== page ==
Neural circuits underlying the pathophysiology of mood disorders

Joseph L. Price, Wayne C. Drevets
2012 Trends in Cognitive Sciences  
Although mood disorders constitute leading causes of disability, until recently little was known about their pathogenesis. The delineation of anatomical networks that support emotional behavior (mainly derived from animal studies) and the development of neuroimaging technologies that allow in vivo characterization of anatomy, physiology, and neurochemistry in human subjects with mood disorders have enabled significant advances towards elucidating the pathophysiology of major depressive disorder
more » ... (MDD) and bipolar disorder (BD). In this review, we integrate insights from human and animal studies, which collectively suggest that MDD and BD involve dysfunction within an extended network including the medial prefrontal cortex and anatomically-related limbic, striatal, thalamic and basal forebrain structures. Animal and human studies of mood disorders Major depressive disorder (MDD) and bipolar disorder (BD) constitute the first and fifth leading causes of years lived with disability, respectively [1]. Yet, until recently, little was known about their pathogenesis, as these conditions are not associated with gross brain pathology or clear animal models for spontaneous recurrent mood episodes. The development of neuroimaging technologies that allow in vivo characterization of anatomy, physiology, and neurochemistry in human subjects with mood disorders has enabled significant advances toward elucidating their pathophysiology. Crucially, the interpretation of the abnormalities found using these technologies has depended upon by the concomitant delineation of anatomical networks that support emotional behavior. Early studies identified the amygdala, hippocampus, and other parts of what was termed the 'limbic' system as central parts of the emotional brain. Beginning in the 1970s and 1980s and continuing through the last 15 years, neuroanatomical techniques based on axonal transport have been applied extensively to the limbic system and prefrontal cortex of monkeys. With these methods, a system has been described that links the medial prefrontal cortex (mPFC) and a few related cortical areas to the amygdala, the ventral striatum and pallidum, the medial thalamus, the hypothalamus, and the periaqueductal gray and other parts of the brainstem. A large body of human data from functional and structural imaging, as well as analysis of lesions and histological material, indicates that this system is centrally involved in mood disorders. In this review we discuss the neuroanatomy of the neural circuits implicated in mood disorders, synthesizing findings from studies of non-human primates and observations in humans, largely taken from clinical studies. The results of these studies, conducted using neuroimaging, lesion analysis, and post mortem methodologies, support models in which the pathophysiology of depression involves dysfunction in an extended network involving the mPFC and anatomically-related limbic, striatal, thalamic and basal forebrain structures. The abnormalities of structure and function evident within the extended 'visceromotor' network putatively impair this network's roles in cognitive processes such as reward learning and autobiographical memory, and may dysregulate visceral, behavioral and cognitive responses to emotional stimuli and stress [2], potentially accounting for the disturbances manifest within these domains in mood disorders. Cognitive and emotional disturbances in MDD and BD The clinical phenomenology of major depression implicates brain systems involved in the regulation of mood, anxiety, fear (e.g., panic attacks, phobias and post-traumatic stress syndromes commonly occur co-morbidly with depression), reward processing, attention, motivation, stress responses, social interaction, and neurovegetative function (i.e., sleep, appetite, energy, weight, libido) [1]. In BD, episodes of depression occur alternately with manic or hypomanic episodes, during which mood can become euphoric and labile, motivated and reward seeking behavior increases, and psychomotor activity and self-esteem become elevated.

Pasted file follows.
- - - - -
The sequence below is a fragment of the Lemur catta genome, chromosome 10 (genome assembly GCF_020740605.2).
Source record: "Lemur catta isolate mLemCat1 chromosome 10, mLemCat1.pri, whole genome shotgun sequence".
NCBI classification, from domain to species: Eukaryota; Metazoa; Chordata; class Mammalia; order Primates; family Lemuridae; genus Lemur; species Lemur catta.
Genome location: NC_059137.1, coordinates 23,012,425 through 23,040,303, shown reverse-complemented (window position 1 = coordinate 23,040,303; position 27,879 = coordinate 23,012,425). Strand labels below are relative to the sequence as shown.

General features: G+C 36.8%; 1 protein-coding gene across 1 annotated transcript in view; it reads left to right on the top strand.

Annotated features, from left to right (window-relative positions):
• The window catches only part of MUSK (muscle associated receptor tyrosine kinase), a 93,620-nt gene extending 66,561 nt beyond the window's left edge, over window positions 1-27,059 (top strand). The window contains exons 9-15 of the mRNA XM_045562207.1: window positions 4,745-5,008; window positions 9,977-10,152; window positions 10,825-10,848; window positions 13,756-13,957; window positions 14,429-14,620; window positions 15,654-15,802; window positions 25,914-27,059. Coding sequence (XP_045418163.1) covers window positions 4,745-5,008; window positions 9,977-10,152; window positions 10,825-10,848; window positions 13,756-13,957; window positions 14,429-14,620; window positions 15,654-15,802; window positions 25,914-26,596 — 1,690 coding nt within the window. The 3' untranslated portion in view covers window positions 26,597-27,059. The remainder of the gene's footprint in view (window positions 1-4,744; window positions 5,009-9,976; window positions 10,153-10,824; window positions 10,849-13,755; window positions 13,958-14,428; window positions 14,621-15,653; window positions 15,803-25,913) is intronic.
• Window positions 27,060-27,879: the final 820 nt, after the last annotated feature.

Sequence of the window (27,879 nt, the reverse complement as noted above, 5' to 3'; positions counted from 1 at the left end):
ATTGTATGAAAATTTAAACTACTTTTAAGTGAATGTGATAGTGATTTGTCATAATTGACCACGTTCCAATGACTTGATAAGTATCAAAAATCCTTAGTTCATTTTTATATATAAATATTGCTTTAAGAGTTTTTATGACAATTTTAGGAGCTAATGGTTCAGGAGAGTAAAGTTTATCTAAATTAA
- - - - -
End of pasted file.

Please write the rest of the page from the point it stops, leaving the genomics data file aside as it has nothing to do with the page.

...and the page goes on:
doi:10.1016/j.tics.2011.12.011 pmid:22197477 fatcat:btjyfiyfyrbq3plck75rgnkzwu